US Supreme Court
Completes Day One of Health Care Arguments
March 26, 2012
The Supreme Court has completed its first day of arguments on President
Barack Obama's health care overhaul, a landmark case that could affect
the lives of nearly every American.
During the nearly 90-minute hearing Monday, the justices' intensive
questioning indicated that a legal issue with the potential to derail
the case will not stand in the way of the proceeding.
The central issue in this case is a provision in the law requiring
nearly all Americans to buy health insurance.
Supporters of the measure say the provision is needed to spread the cost
of health care among all Americans. Opponents are arguing the measure
violates the Constitution and tramples on individual liberties.
Under the new law, Americans who choose not to purchase health insurance
will be required to pay a penalty. The question posed Monday was whether
the penalty is a tax. A U.S. law prevents tax cases from being heard
before the tax is paid.
Mr. Obama signed the law in 2010, but key portions will not be
implemented until 2014.
The court's nine justices will hear six hours of oral arguments in the
course of three days, the most the court has scheduled for a single
issue since the 1960s.
The court is expected to issue its decision in June.
Scores of protesters in favor of the legislation waved signs, sang and
chanted “Support Obamacare” outside the Supreme Court. A VOA reporter
says fewer against the measure gathered, but challenged their opponents
to impromptu, civil debates.
The law has also become an issue of debate on the campaign trail.
Republican candidates are vowing to repeal the health care policy if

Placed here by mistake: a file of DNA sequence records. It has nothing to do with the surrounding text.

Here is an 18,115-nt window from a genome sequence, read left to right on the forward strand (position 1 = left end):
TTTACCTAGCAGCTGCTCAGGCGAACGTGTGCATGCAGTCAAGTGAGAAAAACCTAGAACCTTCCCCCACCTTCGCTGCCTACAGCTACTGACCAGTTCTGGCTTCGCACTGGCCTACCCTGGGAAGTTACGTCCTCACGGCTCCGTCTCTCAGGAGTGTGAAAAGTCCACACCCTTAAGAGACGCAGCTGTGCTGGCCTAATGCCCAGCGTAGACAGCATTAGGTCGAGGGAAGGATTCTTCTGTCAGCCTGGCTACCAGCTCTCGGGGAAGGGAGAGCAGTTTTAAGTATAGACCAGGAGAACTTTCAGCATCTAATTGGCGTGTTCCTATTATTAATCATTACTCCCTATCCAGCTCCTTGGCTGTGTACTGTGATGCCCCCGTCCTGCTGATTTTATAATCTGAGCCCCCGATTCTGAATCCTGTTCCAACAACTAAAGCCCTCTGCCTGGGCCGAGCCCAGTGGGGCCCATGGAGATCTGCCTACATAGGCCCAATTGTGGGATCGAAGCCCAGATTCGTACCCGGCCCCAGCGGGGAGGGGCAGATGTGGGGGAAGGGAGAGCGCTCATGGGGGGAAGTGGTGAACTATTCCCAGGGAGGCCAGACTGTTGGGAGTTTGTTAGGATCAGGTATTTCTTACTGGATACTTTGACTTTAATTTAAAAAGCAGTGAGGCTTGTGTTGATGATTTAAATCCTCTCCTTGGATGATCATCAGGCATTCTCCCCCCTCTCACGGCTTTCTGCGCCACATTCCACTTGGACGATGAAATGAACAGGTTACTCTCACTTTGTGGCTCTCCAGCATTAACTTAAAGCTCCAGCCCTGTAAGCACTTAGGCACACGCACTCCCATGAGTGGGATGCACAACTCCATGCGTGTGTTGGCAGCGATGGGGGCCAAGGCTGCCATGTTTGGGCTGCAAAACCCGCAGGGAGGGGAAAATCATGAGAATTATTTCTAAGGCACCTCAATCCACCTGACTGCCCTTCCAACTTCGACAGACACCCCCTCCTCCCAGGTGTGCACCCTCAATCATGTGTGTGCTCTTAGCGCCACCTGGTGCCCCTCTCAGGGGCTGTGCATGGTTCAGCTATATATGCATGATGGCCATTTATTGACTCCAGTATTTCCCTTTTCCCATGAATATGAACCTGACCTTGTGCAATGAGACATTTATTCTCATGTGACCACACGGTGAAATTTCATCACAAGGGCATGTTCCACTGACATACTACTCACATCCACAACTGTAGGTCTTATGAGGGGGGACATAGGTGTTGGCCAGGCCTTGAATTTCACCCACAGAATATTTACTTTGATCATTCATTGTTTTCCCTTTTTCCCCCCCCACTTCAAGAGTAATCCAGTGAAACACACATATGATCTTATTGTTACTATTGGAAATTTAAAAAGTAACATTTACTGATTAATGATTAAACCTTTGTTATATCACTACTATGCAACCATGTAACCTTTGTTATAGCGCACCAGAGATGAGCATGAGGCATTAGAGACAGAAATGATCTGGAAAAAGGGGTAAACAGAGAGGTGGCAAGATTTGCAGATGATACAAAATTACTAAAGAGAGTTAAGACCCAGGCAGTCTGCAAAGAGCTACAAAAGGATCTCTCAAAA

they unseat President Obama in the November election.
Republican presidential candidate Rick Santorum showed up on the steps
of the highest court Monday to voice his disapproval. Santorum used the
opportunity to tout himself as the candidate most able to repeal the
“And there's one candidate who is uniquely disqualified to make the
case. It's the reason I am here, and he's not. The reason I talk about
Obamacare and its impact on the economy and fundamental freedoms, and
Mitt Romney doesn't. It's because he can't because he supported
government run health care as governor of Massachusetts.”
Republican presidential candidate Mitt Romney supported a law requiring
residents of Massachusetts to obtain health insurance while serving as
The law — derisively labeled “Obamacare” — seeks to extend medical
insurance to millions of Americans who do not have any. It has become a
rallying point for conservatives who claim the changes will lead to
bureaucrats replacing doctors in medical decision-making, and that the
quality of health care will diminish.
Opponents of the requirement to buy health insurance, called the
individual mandate, say Congress lacks the authority to force Americans
to purchase the coverage. In briefs filed to the court, they say the
mandate is “unprecedented” and a decision upholding it would do
“irreparable damage” to the constitutional system.
The Obama administration has argued Congress does have the authority
under its Constitutional powers to regulate interstate commerce and levy
health care law also bars insurance companies from denying coverage to
people with pre-existing conditions or placing a cap on the benefits
available to those with serious medical conditions.
Proponents of the individual mandate say it will expand the market of
healthy people who otherwise would not purchase insurance, helping
offset the cost of covering people with higher medical bills.
This case comes before a divided bench made up of five justices
appointed by Republican presidents and the rest appointed by Democrats.
The health care overhaul was the most significant reform to the U.S.
health care system in four decades and a key portion of Mr. Obama's